Background: Bariatric surgery presently is the best possible intervention for treatment of severe obesity and its related conditions. This study presents retrospective data on the pregnancy outcomes of Indian patients who underwent bariatric surgery before conception.
Methodology: This is a single-centre retrospective, observational study. Data on demographics, pre-surgery weight, body mass index (BMI), types of bariatric surgery, weight at conception, weight gain during pregnancy, type of delivery and the health of the baby were collected and analysed to study the weight loss pattern and pregnancy outcomes in female patients of childbearing potential.
Results: The study included 34 women of childbearing potential (BMI>30 kg/m2) who underwent bariatric surgery. The study population was followed up from the time of surgery until 1-year post-delivery of the baby. The mean weight gain during the pregnancy was 14.9±5.4 kg. Twenty-three underwent LSCS, and the rest had normal delivery with mean baby weight of 2.5±0.4 kg. Six babies required neonatal intensive care. In our series, only 4 of 35 cohorts that are only 11% had substantial weight retention (range 5-13 kg) at the end of 12 months which is significantly lower than the normal cohorts who did not undergo bariatric surgery.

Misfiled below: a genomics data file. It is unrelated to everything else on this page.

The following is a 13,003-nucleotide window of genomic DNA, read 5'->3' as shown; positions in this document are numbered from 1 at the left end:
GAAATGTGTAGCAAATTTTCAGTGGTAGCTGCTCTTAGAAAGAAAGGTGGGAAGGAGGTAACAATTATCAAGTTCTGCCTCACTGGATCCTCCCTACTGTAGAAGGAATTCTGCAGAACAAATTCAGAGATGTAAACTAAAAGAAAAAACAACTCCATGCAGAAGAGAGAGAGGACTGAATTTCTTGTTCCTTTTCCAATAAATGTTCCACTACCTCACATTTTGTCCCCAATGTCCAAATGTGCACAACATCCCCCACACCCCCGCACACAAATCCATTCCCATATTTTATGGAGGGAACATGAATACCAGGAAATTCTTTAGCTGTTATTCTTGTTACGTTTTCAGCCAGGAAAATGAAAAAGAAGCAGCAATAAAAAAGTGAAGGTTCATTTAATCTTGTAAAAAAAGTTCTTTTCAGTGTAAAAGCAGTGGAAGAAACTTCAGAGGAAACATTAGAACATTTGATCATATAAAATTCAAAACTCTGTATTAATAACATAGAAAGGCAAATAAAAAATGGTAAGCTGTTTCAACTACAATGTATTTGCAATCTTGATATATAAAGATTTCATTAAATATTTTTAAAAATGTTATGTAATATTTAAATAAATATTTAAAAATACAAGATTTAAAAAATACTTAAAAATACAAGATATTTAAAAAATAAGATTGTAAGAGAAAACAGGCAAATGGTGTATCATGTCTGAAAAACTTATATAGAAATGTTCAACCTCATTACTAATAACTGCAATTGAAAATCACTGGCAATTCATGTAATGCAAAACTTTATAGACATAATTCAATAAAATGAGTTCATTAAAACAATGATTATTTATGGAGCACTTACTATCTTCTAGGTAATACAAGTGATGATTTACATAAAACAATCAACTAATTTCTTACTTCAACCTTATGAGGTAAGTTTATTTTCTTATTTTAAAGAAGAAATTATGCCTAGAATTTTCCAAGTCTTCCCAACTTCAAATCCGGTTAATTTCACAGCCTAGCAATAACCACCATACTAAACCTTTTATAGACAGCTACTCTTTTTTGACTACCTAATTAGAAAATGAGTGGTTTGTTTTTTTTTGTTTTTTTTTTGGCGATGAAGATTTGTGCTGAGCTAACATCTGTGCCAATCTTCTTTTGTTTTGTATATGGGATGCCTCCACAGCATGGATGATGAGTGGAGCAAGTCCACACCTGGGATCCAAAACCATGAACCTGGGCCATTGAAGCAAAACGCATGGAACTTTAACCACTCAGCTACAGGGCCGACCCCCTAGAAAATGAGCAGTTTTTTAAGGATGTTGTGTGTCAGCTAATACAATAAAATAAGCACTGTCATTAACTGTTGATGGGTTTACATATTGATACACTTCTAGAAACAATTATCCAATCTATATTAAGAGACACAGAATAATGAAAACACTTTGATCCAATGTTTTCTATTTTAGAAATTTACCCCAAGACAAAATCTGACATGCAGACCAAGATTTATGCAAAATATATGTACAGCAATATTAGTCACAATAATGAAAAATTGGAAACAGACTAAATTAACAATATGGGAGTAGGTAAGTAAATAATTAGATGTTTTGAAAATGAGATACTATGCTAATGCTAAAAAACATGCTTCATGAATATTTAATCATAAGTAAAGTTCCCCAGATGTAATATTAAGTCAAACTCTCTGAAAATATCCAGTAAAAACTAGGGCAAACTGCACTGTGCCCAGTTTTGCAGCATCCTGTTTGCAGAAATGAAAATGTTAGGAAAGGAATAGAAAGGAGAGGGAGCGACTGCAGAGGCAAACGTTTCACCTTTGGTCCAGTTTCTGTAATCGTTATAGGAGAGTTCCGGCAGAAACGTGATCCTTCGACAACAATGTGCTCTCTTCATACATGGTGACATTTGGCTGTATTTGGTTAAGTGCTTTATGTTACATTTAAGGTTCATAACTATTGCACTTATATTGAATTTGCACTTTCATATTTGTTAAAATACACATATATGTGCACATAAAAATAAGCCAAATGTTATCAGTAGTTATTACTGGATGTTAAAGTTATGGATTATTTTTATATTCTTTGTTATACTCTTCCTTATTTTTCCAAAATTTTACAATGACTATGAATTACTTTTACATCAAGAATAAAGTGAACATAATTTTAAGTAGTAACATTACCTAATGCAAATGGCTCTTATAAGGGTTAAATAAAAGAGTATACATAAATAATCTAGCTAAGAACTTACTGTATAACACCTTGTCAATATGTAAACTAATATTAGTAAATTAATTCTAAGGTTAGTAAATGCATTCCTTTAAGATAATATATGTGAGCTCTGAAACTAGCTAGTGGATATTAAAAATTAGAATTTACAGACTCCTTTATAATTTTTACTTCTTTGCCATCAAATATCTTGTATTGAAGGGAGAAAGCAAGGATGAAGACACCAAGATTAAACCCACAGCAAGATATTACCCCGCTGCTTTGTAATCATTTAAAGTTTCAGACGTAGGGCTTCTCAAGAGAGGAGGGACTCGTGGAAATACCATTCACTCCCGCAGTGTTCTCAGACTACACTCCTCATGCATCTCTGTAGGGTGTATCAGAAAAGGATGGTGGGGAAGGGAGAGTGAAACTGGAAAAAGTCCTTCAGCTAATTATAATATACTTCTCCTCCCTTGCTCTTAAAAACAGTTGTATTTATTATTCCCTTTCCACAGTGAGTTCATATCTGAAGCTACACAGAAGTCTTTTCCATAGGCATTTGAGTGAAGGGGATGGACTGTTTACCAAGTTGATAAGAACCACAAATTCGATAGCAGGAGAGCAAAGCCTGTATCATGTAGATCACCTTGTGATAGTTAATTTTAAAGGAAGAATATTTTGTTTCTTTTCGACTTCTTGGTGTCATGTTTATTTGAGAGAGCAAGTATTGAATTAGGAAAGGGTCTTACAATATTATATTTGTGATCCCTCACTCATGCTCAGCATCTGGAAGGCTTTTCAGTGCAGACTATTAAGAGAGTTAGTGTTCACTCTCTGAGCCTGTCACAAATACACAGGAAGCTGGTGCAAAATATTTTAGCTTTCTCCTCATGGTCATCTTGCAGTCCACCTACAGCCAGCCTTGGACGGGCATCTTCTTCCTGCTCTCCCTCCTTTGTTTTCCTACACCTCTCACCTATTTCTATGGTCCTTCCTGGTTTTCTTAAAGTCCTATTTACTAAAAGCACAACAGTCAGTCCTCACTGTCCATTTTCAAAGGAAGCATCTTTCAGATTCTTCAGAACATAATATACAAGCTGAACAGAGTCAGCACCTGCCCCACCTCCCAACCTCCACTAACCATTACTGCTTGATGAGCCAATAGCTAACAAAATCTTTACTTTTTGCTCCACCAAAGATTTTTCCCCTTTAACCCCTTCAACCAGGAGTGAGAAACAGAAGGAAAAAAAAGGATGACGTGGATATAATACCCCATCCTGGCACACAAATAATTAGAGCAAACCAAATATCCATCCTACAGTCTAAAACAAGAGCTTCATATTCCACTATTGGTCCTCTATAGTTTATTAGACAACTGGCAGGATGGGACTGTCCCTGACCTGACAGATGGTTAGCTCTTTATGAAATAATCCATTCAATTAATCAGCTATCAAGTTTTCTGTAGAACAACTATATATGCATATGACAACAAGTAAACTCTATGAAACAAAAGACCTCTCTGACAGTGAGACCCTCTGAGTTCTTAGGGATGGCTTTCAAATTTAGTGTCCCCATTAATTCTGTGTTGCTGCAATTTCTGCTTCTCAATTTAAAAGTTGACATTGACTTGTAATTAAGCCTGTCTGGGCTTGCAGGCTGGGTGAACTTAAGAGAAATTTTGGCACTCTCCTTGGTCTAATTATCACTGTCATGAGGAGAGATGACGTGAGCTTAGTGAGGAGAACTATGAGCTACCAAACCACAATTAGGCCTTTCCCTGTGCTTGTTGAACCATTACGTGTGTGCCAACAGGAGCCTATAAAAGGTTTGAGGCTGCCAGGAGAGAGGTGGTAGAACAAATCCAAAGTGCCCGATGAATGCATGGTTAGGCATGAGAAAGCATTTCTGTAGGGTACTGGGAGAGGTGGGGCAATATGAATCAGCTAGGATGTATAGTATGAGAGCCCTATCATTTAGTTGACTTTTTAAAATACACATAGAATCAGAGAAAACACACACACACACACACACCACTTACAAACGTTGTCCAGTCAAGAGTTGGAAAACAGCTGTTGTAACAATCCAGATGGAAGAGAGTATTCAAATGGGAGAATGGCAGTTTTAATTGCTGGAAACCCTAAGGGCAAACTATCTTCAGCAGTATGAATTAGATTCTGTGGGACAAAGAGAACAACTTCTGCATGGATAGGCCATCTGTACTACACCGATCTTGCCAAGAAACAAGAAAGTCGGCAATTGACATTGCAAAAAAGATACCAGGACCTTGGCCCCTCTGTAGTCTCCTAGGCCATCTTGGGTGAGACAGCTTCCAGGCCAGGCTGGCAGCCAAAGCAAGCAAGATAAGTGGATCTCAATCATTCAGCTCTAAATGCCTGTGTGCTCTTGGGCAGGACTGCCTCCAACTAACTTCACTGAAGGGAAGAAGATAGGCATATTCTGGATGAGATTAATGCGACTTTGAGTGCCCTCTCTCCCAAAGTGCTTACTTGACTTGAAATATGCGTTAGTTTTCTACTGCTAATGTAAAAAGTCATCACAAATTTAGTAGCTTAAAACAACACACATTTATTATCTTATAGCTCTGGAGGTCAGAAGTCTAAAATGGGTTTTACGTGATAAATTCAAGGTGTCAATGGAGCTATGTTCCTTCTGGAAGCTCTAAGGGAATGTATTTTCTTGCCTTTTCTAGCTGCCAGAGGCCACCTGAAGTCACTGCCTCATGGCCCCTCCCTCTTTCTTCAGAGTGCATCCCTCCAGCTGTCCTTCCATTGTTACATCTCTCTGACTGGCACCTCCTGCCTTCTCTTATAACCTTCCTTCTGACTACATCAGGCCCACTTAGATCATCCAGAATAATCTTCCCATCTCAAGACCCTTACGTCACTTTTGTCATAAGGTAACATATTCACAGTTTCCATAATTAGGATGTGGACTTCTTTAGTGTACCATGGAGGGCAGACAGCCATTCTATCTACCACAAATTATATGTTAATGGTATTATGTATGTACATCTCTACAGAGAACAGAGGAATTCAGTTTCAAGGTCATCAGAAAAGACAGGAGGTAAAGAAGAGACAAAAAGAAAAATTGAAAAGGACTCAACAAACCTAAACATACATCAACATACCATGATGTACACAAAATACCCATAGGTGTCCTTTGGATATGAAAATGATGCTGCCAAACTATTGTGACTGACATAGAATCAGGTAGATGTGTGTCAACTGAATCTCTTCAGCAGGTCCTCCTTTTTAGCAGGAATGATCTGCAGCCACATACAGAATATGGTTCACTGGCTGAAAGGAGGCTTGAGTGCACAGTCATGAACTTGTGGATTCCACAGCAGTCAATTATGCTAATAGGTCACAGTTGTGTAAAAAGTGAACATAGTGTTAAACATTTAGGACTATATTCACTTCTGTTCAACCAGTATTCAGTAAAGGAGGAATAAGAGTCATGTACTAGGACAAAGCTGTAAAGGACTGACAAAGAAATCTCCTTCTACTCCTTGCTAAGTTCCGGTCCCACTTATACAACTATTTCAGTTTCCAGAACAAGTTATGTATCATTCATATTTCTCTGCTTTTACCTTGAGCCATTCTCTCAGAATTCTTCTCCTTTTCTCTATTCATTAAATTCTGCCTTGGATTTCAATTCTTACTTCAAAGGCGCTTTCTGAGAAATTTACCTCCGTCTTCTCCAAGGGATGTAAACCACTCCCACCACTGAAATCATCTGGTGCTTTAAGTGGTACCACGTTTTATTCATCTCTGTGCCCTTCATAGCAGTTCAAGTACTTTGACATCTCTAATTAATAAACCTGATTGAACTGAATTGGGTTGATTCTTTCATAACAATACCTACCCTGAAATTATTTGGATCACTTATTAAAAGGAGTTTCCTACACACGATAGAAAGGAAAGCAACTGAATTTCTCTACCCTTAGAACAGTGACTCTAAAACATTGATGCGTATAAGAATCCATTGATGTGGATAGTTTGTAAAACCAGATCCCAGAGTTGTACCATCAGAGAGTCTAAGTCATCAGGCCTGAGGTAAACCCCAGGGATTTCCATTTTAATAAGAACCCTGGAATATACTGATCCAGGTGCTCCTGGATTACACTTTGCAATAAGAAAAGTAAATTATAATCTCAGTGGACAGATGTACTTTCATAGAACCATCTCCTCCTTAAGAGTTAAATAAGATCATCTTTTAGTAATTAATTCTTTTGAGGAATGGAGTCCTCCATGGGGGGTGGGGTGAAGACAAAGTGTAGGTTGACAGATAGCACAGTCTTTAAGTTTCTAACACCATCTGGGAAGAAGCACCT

Conclusion: Bariatric surgery improves fertility with safe pregnancy and its outcomes in terms of preeclampsia, eclampsia, gestational diabetes, premature rupture of the membranes (PROM), postpartum haemorrhage (PPH) and puerperal sepsis in women with childbearing potential and safe for offspring in terms of shoulder dystocia, macrosomia, birth asphyxia and perinatal mortality. However, they should be well aware of the risks associated with bariatric surgery especially the mal-absorptive procedures.
Keywords: Bariatric surgery; Pregnancy; Residual weight.
© 2021. The Author(s), under exclusive licence to Springer Science+Business Media, LLC, part of Springer Nature.